MAIN DE NICE

Literraly translated by “hand of Nice”, this bread has been quite forgotten as only one bakery in Nice, maybe in all of France, still bake it. According to them, the four fingers represent the four main valleys of the Alps Maritimes area: the Roya, the Tinée, the Vésubie, and the Var.

Main de Nice

A really nice bread with an interesting shape. The “main de nice” comes from the city of Nice in South East France. It is quite hard to find it in bakeries nowadays. A famous picture of Picasso has been taken with this bread (see below the recipe).
TYPE: Bread
COUNTRY: France, Italy
YIELD: 1 main
KNEADING: 8 mins
FERMENTATION: 15 hrs 30 mins
BAKING: 25 mins
TOTAL TIME: 16 hrs 3 mins

INGREDIENTS

  • 250 g white bread flour
  • 140 g water room temp.
  • 5 salt
  • 3 g fresh yeast or 1g dried yeast
  • 40 g liquid starter
  • 20 g olive oil

INSTRUCTIONS

  1. Mix everything together for 3 min with the first speed then 5 min with the 2nd speed.
  2. Let it rest for 1 hour and 30 min.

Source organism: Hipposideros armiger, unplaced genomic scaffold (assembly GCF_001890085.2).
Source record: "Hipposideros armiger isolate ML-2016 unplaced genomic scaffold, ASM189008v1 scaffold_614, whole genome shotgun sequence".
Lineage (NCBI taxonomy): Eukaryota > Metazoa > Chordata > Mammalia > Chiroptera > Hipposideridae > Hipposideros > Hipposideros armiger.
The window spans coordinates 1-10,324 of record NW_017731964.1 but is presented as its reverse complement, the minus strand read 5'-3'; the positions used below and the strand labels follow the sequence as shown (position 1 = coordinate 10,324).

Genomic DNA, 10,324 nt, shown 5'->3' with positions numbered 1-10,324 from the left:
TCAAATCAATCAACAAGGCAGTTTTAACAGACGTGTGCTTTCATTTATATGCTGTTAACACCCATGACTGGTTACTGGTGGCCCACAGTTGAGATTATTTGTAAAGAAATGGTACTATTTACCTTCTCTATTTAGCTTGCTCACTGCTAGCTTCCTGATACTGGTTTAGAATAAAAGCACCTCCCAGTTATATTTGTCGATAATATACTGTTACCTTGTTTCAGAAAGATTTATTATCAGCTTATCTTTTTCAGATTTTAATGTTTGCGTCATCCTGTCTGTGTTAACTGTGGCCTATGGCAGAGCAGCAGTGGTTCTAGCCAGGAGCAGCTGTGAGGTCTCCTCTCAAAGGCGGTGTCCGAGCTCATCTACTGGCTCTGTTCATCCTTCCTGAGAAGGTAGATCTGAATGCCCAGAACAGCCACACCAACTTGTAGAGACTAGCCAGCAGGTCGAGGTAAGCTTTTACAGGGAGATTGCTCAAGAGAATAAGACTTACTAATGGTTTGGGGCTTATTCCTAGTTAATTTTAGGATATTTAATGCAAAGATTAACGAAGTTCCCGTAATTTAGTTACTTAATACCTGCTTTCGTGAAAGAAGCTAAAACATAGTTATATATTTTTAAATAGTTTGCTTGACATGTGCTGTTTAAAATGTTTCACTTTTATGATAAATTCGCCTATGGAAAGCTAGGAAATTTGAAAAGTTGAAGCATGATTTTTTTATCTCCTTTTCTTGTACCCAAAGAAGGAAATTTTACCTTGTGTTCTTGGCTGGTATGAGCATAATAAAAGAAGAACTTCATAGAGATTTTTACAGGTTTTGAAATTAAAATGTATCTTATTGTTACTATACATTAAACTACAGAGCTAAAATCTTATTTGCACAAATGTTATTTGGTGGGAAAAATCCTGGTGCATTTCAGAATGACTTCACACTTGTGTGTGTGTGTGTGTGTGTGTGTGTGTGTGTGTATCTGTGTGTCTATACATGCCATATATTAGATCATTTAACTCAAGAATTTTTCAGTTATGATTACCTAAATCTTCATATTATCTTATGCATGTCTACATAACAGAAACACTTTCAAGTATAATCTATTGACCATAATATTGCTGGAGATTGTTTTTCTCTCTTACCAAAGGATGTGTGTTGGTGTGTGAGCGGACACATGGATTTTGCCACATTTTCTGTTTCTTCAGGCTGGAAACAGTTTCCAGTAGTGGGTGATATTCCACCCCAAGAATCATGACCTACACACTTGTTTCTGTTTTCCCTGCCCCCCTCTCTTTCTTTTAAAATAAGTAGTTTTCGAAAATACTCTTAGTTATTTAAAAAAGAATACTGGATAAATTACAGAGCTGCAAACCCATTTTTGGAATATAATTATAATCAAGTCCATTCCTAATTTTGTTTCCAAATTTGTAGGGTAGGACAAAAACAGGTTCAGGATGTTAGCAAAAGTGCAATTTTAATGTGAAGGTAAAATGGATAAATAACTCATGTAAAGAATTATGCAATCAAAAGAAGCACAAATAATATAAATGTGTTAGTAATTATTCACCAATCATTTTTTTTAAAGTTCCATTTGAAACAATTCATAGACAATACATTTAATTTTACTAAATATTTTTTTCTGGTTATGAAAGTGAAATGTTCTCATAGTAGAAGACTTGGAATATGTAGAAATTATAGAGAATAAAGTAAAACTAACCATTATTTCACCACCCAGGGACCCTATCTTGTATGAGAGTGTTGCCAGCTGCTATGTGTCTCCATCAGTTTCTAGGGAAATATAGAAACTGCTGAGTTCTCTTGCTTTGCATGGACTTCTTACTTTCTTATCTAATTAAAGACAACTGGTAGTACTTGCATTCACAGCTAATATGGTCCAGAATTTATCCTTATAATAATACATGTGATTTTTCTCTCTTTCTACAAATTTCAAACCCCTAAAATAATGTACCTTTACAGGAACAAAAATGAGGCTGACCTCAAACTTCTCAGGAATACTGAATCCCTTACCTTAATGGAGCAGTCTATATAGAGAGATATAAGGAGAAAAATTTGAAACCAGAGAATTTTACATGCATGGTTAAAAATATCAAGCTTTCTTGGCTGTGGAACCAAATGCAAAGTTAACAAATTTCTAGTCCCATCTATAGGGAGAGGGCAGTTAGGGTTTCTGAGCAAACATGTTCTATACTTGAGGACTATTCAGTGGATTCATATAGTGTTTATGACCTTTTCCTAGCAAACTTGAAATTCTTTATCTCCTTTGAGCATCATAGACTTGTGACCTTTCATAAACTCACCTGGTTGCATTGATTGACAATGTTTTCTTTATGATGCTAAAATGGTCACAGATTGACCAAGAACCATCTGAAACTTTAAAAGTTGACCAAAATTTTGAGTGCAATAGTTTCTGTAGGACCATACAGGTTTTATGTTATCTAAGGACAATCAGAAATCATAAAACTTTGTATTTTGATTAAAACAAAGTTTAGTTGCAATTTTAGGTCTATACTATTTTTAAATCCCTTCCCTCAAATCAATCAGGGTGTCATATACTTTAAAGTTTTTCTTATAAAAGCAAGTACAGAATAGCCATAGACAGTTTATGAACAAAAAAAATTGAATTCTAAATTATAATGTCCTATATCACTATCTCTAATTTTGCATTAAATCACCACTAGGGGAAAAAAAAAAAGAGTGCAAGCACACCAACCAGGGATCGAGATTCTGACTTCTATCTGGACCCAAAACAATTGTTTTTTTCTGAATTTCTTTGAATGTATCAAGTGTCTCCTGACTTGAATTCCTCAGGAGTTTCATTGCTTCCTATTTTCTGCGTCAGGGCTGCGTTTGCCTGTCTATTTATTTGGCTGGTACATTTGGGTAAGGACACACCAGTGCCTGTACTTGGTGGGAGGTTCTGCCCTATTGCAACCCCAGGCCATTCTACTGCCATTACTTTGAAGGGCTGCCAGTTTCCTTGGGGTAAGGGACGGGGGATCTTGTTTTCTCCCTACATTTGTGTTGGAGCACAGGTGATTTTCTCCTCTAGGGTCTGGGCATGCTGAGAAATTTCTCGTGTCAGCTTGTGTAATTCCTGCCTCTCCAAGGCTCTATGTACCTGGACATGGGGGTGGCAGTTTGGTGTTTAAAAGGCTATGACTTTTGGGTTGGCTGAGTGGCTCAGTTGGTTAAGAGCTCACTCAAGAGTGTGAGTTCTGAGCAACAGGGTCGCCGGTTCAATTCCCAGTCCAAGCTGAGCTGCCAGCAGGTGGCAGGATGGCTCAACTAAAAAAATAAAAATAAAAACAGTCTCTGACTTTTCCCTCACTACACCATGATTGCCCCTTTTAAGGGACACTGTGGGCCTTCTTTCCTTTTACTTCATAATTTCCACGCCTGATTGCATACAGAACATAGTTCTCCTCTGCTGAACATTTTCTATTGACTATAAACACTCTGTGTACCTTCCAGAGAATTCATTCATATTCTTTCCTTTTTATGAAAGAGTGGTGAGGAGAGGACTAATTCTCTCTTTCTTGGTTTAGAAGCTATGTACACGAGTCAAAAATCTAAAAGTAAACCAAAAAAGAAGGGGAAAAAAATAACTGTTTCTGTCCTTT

3. Put the dough on a floured workbench.
  4. Make a fold by giving the dough a rectangular shape (the picture comes from a fougasse dough so don’t worry if it doesn’t look like the same).
  5. Fold one third on top.
  6. Fold the other fold on top.
  7. Congratulations, you made a fold. This will give the dough some strength before going in the fridge.
  8. Put the dough in a bowl, cling film it and put in the fridge for 12 hours.
  9. Take the dough out and make another fold.
  10. Let it rest for 1 hour.
  11. Roll it and shape it. Watch the video to know how to do that.
  12. Let it prove for around 1 hour.
  13. Bake for around 25 min at 250°C with a bowl of water in the oven.
  14. Let it cool down on a rack.
  15. Enjoy!
  16. Make sure to check the timelapse video on my Instagram below.

NOTES

This recipe has a really nice taste due to the liquid starter and the addition of olive oil.

Here’s a picture of Picasso with 2 “mains de Nice” shooted by Robert Doisneau in 1952. The story says that he invited the photographer for breakfast and the baker called those breads “Picasso” because it only had 4 fingers. Robert Doisneau saw an opportunity here to shoot a funny picture.

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